Americans, it seems, are chronically sleep deprived. Perhaps not dramatically so, but we're sleepy enough to make the radar screen at the National Institute for Occupational Safety and Health. Research shows that over 30% of workers aged 30-64 are short of sleep.
Nearly three-quarters of all night-shift report shortened sleep intervals. Photo by Jim Park.
While the National Sleep Foundation recommends that healthy adults sleep 7 to 9 hours per day, analysis of a recent survey found that 30% of civilian-employed U.S. adults (approximately 40.6 million workers) reported average sleep duration of 6 hours or less per day.
To assess the prevalence of short-duration sleep among workers, the Centers for Disease Control and Prevention analyzed data from the 2010 National Health Interview Survey. NHIS collects information about the health and health care of the civilian population in the United States using nationally representative samples. Questions about average sleep duration, employment status, and industry of employment are asked of randomly selected adults in each family surveyed. For this study, short sleep duration was defined as less than 6 hours of sleep in a 24-hour period, on average.
The reported rate of short sleep in the Transportation and Warehousing sector -- especially those who work nights -- is more than double that of the general population, at 67.9%. The deeper you dig into recently published survey data, the worse it looks for our particular workforce.
Analysis of the 2010 National Health Interview Survey data shows workers aged 30-44 years and 45-64 years "were significantly more likely than workers aged 18-29 years or 65 years or older to report short sleep duration."
Additionally, researchers noted that workers in certain situations were more likely than average workers to report shorter periods of sleep:
- Among all workers, those who usually worked the night shift had a much higher prevalence of short sleep duration (44.0%, representing approximately 2.2 million night shift workers)
- The prevalence of short sleep duration was significantly higher among workers with more than one job (37.0%), and significantly higher among workers who worked more than 40 hours per week (36.2%).
- In addition to the number of hours worked affecting the opportunity for sleep, the timing of hours available for sleep can affect sleep duration through circadian disruption. Attempts to sleep during daylight hours, when melatonin levels decline and body temperature rises, usually result in shorter sleep episodes and more wakefulness.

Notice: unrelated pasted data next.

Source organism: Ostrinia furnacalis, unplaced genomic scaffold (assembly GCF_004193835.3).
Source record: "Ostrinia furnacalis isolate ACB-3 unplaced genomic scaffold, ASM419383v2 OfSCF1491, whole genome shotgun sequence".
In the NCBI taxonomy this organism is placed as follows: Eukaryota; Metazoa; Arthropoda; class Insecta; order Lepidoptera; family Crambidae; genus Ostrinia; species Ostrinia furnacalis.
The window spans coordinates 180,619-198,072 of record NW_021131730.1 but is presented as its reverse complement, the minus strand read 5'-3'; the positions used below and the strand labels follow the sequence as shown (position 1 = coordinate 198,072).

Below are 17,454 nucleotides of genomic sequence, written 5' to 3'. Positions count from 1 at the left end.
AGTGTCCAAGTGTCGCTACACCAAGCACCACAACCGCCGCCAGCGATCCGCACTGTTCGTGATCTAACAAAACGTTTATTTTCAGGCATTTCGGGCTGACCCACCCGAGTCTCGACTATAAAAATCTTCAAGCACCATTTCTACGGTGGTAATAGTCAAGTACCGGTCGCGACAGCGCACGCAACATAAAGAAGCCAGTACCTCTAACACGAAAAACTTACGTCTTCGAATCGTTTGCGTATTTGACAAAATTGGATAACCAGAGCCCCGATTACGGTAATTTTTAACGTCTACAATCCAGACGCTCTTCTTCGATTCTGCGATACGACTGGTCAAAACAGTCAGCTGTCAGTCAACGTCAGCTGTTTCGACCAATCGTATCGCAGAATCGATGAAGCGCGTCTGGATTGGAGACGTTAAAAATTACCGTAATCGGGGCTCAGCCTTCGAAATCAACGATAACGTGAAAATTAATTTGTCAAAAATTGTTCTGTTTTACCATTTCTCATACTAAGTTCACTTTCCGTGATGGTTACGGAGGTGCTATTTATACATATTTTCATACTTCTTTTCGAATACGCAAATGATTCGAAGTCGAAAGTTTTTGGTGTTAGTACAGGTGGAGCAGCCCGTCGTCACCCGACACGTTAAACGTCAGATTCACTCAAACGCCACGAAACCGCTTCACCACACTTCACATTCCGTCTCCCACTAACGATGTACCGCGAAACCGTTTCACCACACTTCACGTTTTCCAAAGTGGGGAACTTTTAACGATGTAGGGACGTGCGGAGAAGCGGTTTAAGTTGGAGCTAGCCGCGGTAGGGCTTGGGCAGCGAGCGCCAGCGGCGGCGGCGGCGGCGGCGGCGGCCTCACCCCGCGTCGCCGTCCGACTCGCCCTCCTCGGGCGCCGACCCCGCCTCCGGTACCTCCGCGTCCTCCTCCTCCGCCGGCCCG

- A previous study using NHIS data from 2004-2007 reported that the prevalence of self-reported short sleep duration among U.S. workers had increased during the past 2 decades. That study found a high prevalence of short sleep among workers employed in industries likely to have nonstandard work schedules, but those earlier findings were limited by a lack of data on individual workers' shifts. Safety or Compliance
I don't find it particularly surprising that one-third of the population report getting less than the recommended amount of sleep. Nor do I believe this group poses any great danger to themselves or society in general, though there are risks associated with chronic fatigue.
Short sleep duration is associated with various adverse health effects such as cardiovascular disease or obesity. As well, insufficient sleep can have serious and sometimes fatal consequences for fatigued workers and others around them. For example, an estimated 20% of all vehicle crashes are linked to drowsy driving.
Most of us manage a few nights of short sleep by sleeping in on days off, or by napping when the opportunity presents itself. I get about six hours of sleep on a typical work night, but I have at least one and often two 30-minute naps during the day. I work at home with no boss looking over my shoulder and no clock to punch, so I can nap with impunity.
I also believe that the restorative affects of a brief nap outweigh the temporary loss of productivity. In other words, if I tried to soldier on during my circadian lulls, I'd get less accomplished in the long run than I do by shutting the office door for half an hour and waking up refreshed.
Most workers couldn't get away with napping on the job. Just ask an air traffic controller what Transportation Secretary, Ray LaHood, thinks of napping. We already know the answer to that one don't we? How easy is it to nap under the current HOS rules? Imagine how easy it'll be to nap with an EOBR ticking away beside you and your dispatcher wondering why the truck isn't moving.
I think it would be safe to say that many truck drivers are in that group of 40 million Americans who don't get enough sleep. Just because HOS says you have to take 10 hours off before driving, the rules don't actually require you to sleep. I'd guess that most long-haul drivers are better rested than their local or regional counterparts, because there's little else to do in the cab of a truck in a truck stop parking lot for 10 hours. The other crowd commutes back and forth to work, has to deal with stuff around the house, and all the other interruptions that conspire against a full night's sleep. I'd say that's especially true for local and regional drivers who work nights.
In the summary of their analysis of the National Health Interview Survey, researchers suggest in-depth examinations of work hours and scheduling can guide employers in designing schedules that increase the probability that workers will be able to sleep during their rest times.
Good idea, but we probably won't have any money left over for research after pouring $2 billion into an EOBR mandate.
You can read the summary of the National Health Interview Survey analysis here.